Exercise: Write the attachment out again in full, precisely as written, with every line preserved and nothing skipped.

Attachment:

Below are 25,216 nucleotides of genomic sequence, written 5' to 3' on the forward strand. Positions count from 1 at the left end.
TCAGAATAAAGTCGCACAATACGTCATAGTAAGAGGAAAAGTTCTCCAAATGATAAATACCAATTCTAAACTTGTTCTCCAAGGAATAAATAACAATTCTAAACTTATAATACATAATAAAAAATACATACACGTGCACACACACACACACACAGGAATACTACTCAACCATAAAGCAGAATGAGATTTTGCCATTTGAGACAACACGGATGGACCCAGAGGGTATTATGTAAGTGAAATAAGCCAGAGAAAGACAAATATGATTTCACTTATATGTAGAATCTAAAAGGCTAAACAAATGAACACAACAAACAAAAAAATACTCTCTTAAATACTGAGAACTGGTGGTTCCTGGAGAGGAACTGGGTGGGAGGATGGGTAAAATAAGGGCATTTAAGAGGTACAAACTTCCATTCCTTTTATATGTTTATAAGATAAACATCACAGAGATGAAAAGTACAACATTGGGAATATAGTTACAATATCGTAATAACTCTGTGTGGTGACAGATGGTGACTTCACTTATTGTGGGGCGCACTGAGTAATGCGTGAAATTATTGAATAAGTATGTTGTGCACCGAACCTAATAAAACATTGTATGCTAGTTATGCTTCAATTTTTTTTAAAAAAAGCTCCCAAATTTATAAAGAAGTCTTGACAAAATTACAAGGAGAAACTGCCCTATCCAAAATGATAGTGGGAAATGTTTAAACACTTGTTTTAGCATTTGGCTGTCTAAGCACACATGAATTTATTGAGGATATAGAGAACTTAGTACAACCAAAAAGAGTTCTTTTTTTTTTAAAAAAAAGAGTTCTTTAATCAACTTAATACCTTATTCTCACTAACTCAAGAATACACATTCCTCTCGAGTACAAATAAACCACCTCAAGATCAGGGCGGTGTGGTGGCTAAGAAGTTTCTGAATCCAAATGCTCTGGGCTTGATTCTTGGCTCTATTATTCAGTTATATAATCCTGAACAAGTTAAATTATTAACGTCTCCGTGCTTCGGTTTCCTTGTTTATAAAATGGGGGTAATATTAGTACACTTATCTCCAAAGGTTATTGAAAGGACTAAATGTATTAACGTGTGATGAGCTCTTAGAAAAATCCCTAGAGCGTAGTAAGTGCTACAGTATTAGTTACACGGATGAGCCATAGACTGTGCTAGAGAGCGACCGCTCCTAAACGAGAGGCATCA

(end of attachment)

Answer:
Below are 25,216 nucleotides of genomic sequence, written 5' to 3' on the forward strand. Positions count from 1 at the left end.
TCAGAATAAAGTCGCACAATACGTCATAGTAAGAGGAAAAGTTCTCCAAATGATAAATACCAATTCTAAACTTGTTCTCCAAGGAATAAATAACAATTCTAAACTTATAATACATAATAAAAAATACATACACGTGCACACACACACACACACAGGAATACTACTCAACCATAAAGCAGAATGAGATTTTGCCATTTGAGACAACACGGATGGACCCAGAGGGTATTATGTAAGTGAAATAAGCCAGAGAAAGACAAATATGATTTCACTTATATGTAGAATCTAAAAGGCTAAACAAATGAACACAACAAACAAAAAAATACTCTCTTAAATACTGAGAACTGGTGGTTCCTGGAGAGGAACTGGGTGGGAGGATGGGTAAAATAAGGGCATTTAAGAGGTACAAACTTCCATTCCTTTTATATGTTTATAAGATAAACATCACAGAGATGAAAAGTACAACATTGGGAATATAGTTACAATATCGTAATAACTCTGTGTGGTGACAGATGGTGACTTCACTTATTGTGGGGCGCACTGAGTAATGCGTGAAATTATTGAATAAGTATGTTGTGCACCGAACCTAATAAAACATTGTATGCTAGTTATGCTTCAATTTTTTTTAAAAAAAGCTCCCAAATTTATAAAGAAGTCTTGACAAAATTACAAGGAGAAACTGCCCTATCCAAAATGATAGTGGGAAATGTTTAAACACTTGTTTTAGCATTTGGCTGTCTAAGCACACATGAATTTATTGAGGATATAGAGAACTTAGTACAACCAAAAAGAGTTCTTTTTTTTTTAAAAAAAAGAGTTCTTTAATCAACTTAATACCTTATTCTCACTAACTCAAGAATACACATTCCTCTCGAGTACAAATAAACCACCTCAAGATCAGGGCGGTGTGGTGGCTAAGAAGTTTCTGAATCCAAATGCTCTGGGCTTGATTCTTGGCTCTATTATTCAGTTATATAATCCTGAACAAGTTAAATTATTAACGTCTCCGTGCTTCGGTTTCCTTGTTTATAAAATGGGGGTAATATTAGTACACTTATCTCCAAAGGTTATTGAAAGGACTAAATGTATTAACGTGTGATGAGCTCTTAGAAAAATCCCTAGAGCGTAGTAAGTGCTACAGTATTAGTTACACGGATGAGCCATAGACTGTGCTAGAGAGCGACCGCTCCTAAACGAGAGGCATCA